Creating new Jira issues throws java.lang.NullPointerException


If you get the java.lang.NullPointerException error page as above when you are trying to create a new issue, then most likely it has something to do with the Default Issue Type Scheme of your Jira. Follow the diagnoses steps in this knowledge base Jira server throws NullPointerException when creating new issues or changing project settings to find out why the Default Issue Type Scheme is not working properly.

In our case, the default issue type scheme get deleted via the add-on named Optimizer for Jira. Well, it was a human error but I think it is a serious bug in Optimizer for Jira. As in the native Jira UI, user don’t have the option to delete the default issue type scheme, but user can do it in Optimizer for Jira even without any warnings! So be careful if you are using it for cleaning up the issue type schemes.

The fix is not that hard if you have a recent database backup. This how I fixed ours:

  1. Restore the database (it is Oracle in our case) to a non-prod environment.
  2. Run the following query in the restored environment.
    select * from fieldconfiguration where id in (select id from fieldconfigscheme where configname=’Default Issue type Scheme’) and fieldid = ‘issuetype’;
  3. Let’s assume the id is 10000 from the above results. Then run the following query in the problematic environment. If it returns null then it confirms the default issue type scheme is missed.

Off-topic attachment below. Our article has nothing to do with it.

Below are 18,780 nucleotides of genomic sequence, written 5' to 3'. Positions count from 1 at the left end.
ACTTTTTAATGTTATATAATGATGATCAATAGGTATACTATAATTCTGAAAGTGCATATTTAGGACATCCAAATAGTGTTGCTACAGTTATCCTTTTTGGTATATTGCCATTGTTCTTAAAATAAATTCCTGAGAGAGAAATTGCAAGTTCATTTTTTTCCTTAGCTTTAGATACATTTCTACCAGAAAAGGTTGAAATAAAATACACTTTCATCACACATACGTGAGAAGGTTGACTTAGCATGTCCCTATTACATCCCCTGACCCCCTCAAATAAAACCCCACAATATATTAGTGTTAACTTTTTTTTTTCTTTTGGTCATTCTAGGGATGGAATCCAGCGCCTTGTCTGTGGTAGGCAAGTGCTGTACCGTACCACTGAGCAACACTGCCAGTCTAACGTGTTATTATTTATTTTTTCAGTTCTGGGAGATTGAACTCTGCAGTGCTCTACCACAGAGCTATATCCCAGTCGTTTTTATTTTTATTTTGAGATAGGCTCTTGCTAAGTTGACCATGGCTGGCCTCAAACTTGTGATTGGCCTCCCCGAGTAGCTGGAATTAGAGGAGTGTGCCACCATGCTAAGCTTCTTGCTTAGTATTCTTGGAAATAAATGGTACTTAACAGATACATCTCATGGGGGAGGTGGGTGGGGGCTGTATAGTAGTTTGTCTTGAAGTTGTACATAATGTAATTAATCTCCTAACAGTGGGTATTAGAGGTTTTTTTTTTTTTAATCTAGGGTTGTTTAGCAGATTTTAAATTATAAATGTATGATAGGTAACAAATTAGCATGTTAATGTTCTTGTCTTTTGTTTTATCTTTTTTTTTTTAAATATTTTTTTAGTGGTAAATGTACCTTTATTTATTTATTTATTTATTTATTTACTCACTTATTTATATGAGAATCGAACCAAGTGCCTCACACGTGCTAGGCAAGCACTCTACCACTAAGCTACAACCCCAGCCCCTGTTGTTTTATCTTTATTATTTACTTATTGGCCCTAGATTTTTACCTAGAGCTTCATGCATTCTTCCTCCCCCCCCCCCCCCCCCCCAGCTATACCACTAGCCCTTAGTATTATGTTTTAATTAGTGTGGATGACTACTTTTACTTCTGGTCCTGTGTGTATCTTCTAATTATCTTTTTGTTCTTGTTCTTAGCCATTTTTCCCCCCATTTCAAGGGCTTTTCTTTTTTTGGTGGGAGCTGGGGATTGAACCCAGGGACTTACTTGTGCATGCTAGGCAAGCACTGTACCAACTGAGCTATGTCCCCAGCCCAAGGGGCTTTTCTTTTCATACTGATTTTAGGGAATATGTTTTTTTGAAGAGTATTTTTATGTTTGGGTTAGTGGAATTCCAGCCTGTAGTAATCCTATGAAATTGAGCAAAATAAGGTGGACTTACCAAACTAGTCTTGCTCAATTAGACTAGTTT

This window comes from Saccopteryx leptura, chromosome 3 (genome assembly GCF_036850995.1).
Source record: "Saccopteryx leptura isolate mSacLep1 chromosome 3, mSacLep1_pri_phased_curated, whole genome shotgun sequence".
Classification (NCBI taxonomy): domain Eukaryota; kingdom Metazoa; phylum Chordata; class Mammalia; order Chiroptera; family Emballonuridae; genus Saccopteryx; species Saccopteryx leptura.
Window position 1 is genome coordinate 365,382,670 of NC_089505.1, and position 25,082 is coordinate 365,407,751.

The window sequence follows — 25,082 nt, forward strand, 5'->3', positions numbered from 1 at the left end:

select * from fieldconfiguration where id=10000;
    select * from fieldconfigscheme where configname=’Default Issue Type Scheme’;
  4. Stop the problematic Jira then create a DB backup.
  5. Run the following four insert commands to re-create the Default Issue Type Scheme, and associate it with the un-configured projects.
    insert into fieldconfiguration values (10000,’Default Configuration for Issue Type’,’Default configuration generated by Jira’,’issuetype’,NULL);
    insert into fieldconfigscheme values (10000,’Default Issue Type Scheme’,’Used for all default’,’issuetype’,NULL);
    insert into configurationcontext values ((select max(id)+1 from configurationcontext),NULL,NULL,’issuetype’,(select id from fieldconfigscheme where configname=’Default Issue Type Scheme’));
    insert into fieldconfigschemeissuetype values (10100,null,(select id from fieldconfiguration where id in (select id from fieldconfigscheme where configname=’Default Issue Type Scheme’) and fieldid = ‘issuetype’),(select id from fieldconfiguration where id in (select id from fieldconfigscheme where configname=’Default Issue Type Scheme’) and fieldid = ‘issuetype’));
  6. Run the step 3 query again to ensure it has been re-created.
  7. By now, the Default Issue Type Scheme should be back in DB, but it has no any associated issue types. Go back to the step 1 restored database and run the following command to get the associations.
    select * from optionconfiguration oc join issuetype it on oc.optionid = it.id where oc.fieldconfig = ‘10000’;
  8. Now we need to populate the optionconfiguration table with the first five columns of the above results into the problematic environment. Here is an example.
    insert into optionconfiguration values (38486,’issuetype’,70,10000,62);
    insert into optionconfiguration values (38491,’issuetype’,10000,10000,67);
    insert into optionconfiguration values (38496,’issuetype’,10200,10000,72);
  9. Start Jira.

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